By GAIL OBER, LACONIA DAILY SUN
LACONIA — The neighbor of a local family farm that wants to host weddings has asked the Zoning Board of Adjustment to overrule the Planning Board's decision saying town ordinances don't include agritourism. If the neighbor wins, it would mean the Planning Board has no jurisdiction over a site plan review.
Monique Twomey, as an individual and as trustee of her estate, said the Belknap County Superior Court should rule that the Planning Board has no jurisdiction over the proposal by Andy and Martina Howe for a piece of property on Gunstock Hill Road because the town's zoning ordinances do not include agritourism as a legitimate use of land.
The Zoning Board, through its decision, determined that agritourism and agriculture are one and the same, and that the Planning Board should review a site plan proffered by the Howes for a wedding venue about 250 feet from Twomey's home.
That site plan review is scheduled for Monday at 7 p.m. at the Gilford Town Offices.
This is the latest twist in the saga that is being played out on Gunstock Hill Road as the Howe family seeks to host weddings and other activities on a piece of their property. In addition to two lawsuits filed against the ZBA by an abutter for its rulings that favor the Howes, the Planning Board has proposed its own zoning amendment adding and regulating agritourism for the town, primarily as a counterbalance to the amendments petitioned by the Howes on to the annual warrant that would change the zoning in the area to allow their proposal.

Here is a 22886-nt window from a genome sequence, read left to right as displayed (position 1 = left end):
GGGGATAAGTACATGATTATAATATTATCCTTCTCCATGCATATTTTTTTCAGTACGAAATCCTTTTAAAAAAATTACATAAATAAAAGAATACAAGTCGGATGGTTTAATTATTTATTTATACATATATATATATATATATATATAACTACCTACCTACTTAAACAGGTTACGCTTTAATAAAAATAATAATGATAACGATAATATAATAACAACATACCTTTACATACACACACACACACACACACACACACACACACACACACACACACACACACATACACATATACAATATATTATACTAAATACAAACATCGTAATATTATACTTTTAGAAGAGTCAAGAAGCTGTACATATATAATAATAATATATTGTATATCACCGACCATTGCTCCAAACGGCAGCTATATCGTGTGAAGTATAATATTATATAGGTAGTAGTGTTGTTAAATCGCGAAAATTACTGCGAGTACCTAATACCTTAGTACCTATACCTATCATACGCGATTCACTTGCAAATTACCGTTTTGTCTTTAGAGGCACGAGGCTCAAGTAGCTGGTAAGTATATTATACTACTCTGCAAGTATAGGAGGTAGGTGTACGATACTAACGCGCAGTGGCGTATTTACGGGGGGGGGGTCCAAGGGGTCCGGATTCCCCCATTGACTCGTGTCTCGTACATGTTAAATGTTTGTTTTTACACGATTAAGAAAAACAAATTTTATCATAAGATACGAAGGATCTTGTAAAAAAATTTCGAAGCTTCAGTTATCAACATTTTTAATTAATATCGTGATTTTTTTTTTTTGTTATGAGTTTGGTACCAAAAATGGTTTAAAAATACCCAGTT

The town of Gilford has objected to the first suit filed by Twomey as untimely. It has not responded to this latest suit yet.
Twomey said the ZBA decision to overturn the Planning Board decision that it didn't have jurisdiction was incorrectly influenced by her concerns that the ZBA chairman chose to ignore the Planning Board's determination and that its decision was to be based only on what evidence had already been presented.
Twomey also argues the ZBA's decision was against current state law because the New Hampshire Supreme Court ruled in 2014 in Forster v. Town of Henniker that the legislature deliberately determined that agritourism is not agriculture.
She said that because Gilford's ordinance includes the words "and other commercial agricultural activity," weddings or similar activities should not be allowed. She cites a well-settled law that the court should interpret words themselves in the "plain and ordinary meaning."
Twomey said any other commercial activity should be agricultural, meaning the growing of produce or the raising of livestock.
"None of these are akin to hosting commercial events such as weddings and similar activities, that are not centered on agriculture," wrote her attorney, Joseph Driscoll III.
Twomey also asks the court to determine if the ZBA failed to take the negative effect the Howes' plan would have on the value of her property into consideration. He said an real estate appraisal obtained from a broker at a local real estate firm said the Howes' proposed activities would diminish her property values by about $200,000, or one third, and further cost her the private, peaceful enjoyment of her home.
Twomey said all of the property being considered for the Howes' proposal is in a conservation trust and she partially used that information to buy her home expecting there would be no commercial or industrial activities there.
Twomey is also asking for legal fees.
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